MaSF - Materials and Materials Processing Technologies for Solar Fuels
In the transition to a fully sustainable energy infrastructure, much work has been done in producing sustainable energy from sustainable sources such as solar and wind energy. These sources, however, are intermittent and their power output varies on the timescale of hours, days, weeks and seasons as well as regional variations are important.
While sun and wind can in principle produce enough total energy for our society, adopting them on a large scale poses a new challenge: safe, clean and efficient storage of the electricity produced in an easily transportable form. While storage in batteries is possible, it is less efficient than chemical fuels. These fuels offer a much higher gravimetric and volumetric energy storage capacity than electrical storage. In its new Solar Fuels division, DIFFER aims to develop techniques to store clean electricity from sun and wind in the form of chemical fuels. Such solar fuels have energy densities up to ten times higher than electrical storage techniques, and match the existing worldwide liquid fuel infrastructure (see figure).
In solar fuels research, DIFFER's division MaSF (Materials and Materials Processing Technologies for Solar Fuels) presently focuses on two technologies to store intermittent sustainable energy in chemical form. The new research is managed by the director of the FOM Institute DIFFER prof. dr. ir. M.C.M. (Richard) van de Sanden (phone: +31 30 60 96 914 - e-mail: m [dot] c [dot] m [dot] vandesanden [te] differ [dot] nl).
- For the production of artificial methane and higher-order hydrocarbon, DIFFER uses an plasma approach to tackle CO2 dissociation. A high dissociation efficiency is made possible by preferentially exciting vibrational states in the CO2 molecule, exploiting the nonequilibrium state of the plasma medium. This is the crucial first step in forming syngas, a mixture of H2 and CO, which can then be further processed chemically using the conventional Fischer-Tropsch process.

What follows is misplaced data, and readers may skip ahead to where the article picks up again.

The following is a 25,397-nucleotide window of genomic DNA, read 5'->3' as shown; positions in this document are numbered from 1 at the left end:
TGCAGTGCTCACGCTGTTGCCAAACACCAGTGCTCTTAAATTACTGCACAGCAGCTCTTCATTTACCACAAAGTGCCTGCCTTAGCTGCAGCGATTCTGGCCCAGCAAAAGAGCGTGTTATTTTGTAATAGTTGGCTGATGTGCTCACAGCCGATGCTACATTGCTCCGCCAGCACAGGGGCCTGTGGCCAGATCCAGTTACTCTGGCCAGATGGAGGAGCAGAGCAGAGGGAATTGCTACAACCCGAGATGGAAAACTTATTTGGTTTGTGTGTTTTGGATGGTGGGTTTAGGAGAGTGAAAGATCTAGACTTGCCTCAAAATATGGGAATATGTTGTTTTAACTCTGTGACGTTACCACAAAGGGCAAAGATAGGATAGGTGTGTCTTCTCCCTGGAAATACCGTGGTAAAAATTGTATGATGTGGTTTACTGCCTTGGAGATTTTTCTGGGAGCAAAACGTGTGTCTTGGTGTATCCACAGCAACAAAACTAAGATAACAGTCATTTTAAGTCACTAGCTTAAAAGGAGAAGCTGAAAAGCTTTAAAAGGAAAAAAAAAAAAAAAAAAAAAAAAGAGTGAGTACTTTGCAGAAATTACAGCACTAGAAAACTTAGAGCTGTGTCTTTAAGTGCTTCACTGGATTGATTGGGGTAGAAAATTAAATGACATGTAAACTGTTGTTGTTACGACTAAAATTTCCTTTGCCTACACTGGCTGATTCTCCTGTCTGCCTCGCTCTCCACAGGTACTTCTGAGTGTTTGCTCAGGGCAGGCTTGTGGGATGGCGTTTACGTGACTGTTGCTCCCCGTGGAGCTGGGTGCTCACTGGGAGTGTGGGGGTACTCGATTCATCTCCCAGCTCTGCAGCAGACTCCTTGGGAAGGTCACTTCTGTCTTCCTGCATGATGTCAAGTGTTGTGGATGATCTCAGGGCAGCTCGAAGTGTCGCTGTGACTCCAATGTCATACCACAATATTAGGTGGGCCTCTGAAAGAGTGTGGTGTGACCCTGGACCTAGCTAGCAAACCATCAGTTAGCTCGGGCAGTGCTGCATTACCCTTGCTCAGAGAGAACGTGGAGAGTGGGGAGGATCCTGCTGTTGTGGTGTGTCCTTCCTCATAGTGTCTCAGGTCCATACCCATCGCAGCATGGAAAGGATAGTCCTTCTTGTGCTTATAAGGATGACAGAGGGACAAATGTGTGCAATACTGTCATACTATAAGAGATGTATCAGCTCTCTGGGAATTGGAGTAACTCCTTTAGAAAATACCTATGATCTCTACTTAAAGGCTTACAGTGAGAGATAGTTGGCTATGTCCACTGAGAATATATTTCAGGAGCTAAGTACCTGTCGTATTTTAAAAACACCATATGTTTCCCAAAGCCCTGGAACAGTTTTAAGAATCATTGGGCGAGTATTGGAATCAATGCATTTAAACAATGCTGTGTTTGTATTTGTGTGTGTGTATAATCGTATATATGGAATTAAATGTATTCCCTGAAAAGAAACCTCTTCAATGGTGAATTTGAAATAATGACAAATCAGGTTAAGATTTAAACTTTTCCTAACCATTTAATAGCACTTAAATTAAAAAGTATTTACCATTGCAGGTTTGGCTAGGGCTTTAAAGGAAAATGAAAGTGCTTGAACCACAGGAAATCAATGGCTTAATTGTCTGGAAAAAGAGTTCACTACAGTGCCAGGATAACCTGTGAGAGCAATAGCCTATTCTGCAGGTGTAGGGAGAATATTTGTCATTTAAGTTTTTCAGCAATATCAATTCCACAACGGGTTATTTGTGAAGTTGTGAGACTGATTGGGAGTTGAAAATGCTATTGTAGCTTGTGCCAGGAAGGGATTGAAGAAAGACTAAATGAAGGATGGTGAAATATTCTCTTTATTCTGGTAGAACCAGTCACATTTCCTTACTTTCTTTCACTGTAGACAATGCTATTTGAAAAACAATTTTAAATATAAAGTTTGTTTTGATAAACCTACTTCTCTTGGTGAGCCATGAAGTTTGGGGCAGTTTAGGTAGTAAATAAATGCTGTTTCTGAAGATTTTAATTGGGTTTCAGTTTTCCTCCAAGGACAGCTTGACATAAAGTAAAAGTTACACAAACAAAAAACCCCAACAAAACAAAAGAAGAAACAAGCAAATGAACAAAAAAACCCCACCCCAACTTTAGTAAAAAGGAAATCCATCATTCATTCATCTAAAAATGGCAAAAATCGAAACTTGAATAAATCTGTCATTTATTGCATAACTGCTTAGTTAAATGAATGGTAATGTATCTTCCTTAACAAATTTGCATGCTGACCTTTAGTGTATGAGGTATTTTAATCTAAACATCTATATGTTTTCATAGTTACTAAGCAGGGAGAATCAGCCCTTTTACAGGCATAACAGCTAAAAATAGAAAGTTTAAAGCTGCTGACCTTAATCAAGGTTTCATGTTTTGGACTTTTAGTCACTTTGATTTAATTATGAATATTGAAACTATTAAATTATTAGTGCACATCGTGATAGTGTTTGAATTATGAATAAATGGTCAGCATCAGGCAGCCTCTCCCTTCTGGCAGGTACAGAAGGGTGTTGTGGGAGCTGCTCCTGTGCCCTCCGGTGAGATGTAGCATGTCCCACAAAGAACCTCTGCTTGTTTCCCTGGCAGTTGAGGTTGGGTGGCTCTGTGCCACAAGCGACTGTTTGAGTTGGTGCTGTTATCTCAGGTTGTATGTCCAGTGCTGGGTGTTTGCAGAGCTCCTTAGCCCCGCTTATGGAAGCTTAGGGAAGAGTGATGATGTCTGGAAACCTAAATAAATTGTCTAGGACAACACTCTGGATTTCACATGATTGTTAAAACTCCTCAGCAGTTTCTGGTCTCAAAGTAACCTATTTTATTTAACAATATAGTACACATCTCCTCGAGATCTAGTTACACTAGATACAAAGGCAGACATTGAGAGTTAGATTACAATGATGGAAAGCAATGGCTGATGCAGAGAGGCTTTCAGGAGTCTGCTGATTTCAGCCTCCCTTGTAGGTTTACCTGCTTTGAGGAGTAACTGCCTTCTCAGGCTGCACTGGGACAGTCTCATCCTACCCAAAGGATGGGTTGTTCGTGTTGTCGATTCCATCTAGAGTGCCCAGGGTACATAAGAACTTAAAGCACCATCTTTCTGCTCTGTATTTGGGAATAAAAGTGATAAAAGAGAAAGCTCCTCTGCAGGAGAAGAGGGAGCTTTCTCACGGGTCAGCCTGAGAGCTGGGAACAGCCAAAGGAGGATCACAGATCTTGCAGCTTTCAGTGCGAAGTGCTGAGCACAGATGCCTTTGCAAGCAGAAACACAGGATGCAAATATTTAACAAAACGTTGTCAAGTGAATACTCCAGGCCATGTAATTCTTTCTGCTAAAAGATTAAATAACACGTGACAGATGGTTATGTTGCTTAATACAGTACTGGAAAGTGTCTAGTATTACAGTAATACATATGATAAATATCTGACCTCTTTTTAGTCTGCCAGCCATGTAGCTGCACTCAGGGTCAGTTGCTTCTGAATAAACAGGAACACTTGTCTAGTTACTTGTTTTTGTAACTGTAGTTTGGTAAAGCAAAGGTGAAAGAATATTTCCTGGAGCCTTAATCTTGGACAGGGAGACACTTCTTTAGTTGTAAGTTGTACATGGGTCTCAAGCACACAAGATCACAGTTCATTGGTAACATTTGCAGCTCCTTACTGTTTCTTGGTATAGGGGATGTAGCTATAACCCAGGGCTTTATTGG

- A discovery in the institute's Plasma Surface Interaction experiments, in which extreme non-equilibrium processing of materials is investigated, is the formation of highly porous 'nano fuzz' on the surface of metals (W, Fe, Mo, etc.) exposed to the high density, low energy plasma in Pilot-PSI and Magnum-PSI. MaSF is investigating the application of the oxidized porous and photo-active material structures in a so-called photo-electrochemical cell utilizing the photocatalytical dissociation of water into hydrogen and oxygen, opening directly the storage of solar energy in molecular hydrogen.
|M.C.M. van de Sanden||Group leader||m [dot] c [dot] m [dot] vandesanden [te] differ [dot] nl|
|A. Bieberle-Hütter||Scientist||a [dot] bieberle [te] differ [dot] nl|
|W.A. Bongers||Scientist||w [dot] a [dot] bongers [te] differ [dot] nl|
|G. van Rooij||Scientist||g [dot] j [dot] vanrooij [te] differ [dot] nl|
|M.A. Gleeson||Technical Researcher||m [dot] a [dot] gleeson [te] differ [dot] nl|
|M.F. Graswinckel||Research Technician||m [dot] f [dot] graswinckel [te] differ [dot] nl|
|N. den Harder||PhD student||n [dot] denharder [te] differ [dot] nl|